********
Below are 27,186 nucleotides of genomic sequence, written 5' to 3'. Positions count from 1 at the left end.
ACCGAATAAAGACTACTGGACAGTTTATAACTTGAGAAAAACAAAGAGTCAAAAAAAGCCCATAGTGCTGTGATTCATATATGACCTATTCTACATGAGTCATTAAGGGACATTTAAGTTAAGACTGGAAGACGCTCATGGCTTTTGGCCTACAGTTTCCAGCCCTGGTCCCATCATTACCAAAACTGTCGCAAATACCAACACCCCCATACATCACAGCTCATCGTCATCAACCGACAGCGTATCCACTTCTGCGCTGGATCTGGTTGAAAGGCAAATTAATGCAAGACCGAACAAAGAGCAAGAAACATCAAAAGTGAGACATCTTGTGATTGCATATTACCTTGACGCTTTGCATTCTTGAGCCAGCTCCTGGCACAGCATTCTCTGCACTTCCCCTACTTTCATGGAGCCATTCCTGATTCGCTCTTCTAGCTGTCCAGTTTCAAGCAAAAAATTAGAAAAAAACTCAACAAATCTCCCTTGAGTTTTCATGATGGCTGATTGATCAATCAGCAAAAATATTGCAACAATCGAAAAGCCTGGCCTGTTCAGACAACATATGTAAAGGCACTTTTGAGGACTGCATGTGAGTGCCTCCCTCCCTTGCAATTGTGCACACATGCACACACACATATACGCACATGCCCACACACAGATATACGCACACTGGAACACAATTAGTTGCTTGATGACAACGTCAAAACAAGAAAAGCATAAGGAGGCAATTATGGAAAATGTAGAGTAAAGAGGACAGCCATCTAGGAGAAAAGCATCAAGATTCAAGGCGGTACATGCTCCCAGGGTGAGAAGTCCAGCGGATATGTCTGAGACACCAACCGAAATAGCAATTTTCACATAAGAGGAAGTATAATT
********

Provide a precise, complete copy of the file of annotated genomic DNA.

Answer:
Below are 27,186 nucleotides of genomic sequence, written 5' to 3'. Positions count from 1 at the left end.
ACCGAATAAAGACTACTGGACAGTTTATAACTTGAGAAAAACAAAGAGTCAAAAAAAGCCCATAGTGCTGTGATTCATATATGACCTATTCTACATGAGTCATTAAGGGACATTTAAGTTAAGACTGGAAGACGCTCATGGCTTTTGGCCTACAGTTTCCAGCCCTGGTCCCATCATTACCAAAACTGTCGCAAATACCAACACCCCCATACATCACAGCTCATCGTCATCAACCGACAGCGTATCCACTTCTGCGCTGGATCTGGTTGAAAGGCAAATTAATGCAAGACCGAACAAAGAGCAAGAAACATCAAAAGTGAGACATCTTGTGATTGCATATTACCTTGACGCTTTGCATTCTTGAGCCAGCTCCTGGCACAGCATTCTCTGCACTTCCCCTACTTTCATGGAGCCATTCCTGATTCGCTCTTCTAGCTGTCCAGTTTCAAGCAAAAAATTAGAAAAAAACTCAACAAATCTCCCTTGAGTTTTCATGATGGCTGATTGATCAATCAGCAAAAATATTGCAACAATCGAAAAGCCTGGCCTGTTCAGACAACATATGTAAAGGCACTTTTGAGGACTGCATGTGAGTGCCTCCCTCCCTTGCAATTGTGCACACATGCACACACACATATACGCACATGCCCACACACAGATATACGCACACTGGAACACAATTAGTTGCTTGATGACAACGTCAAAACAAGAAAAGCATAAGGAGGCAATTATGGAAAATGTAGAGTAAAGAGGACAGCCATCTAGGAGAAAAGCATCAAGATTCAAGGCGGTACATGCTCCCAGGGTGAGAAGTCCAGCGGATATGTCTGAGACACCAACCGAAATAGCAATTTTCACATAAGAGGAAGTATAATT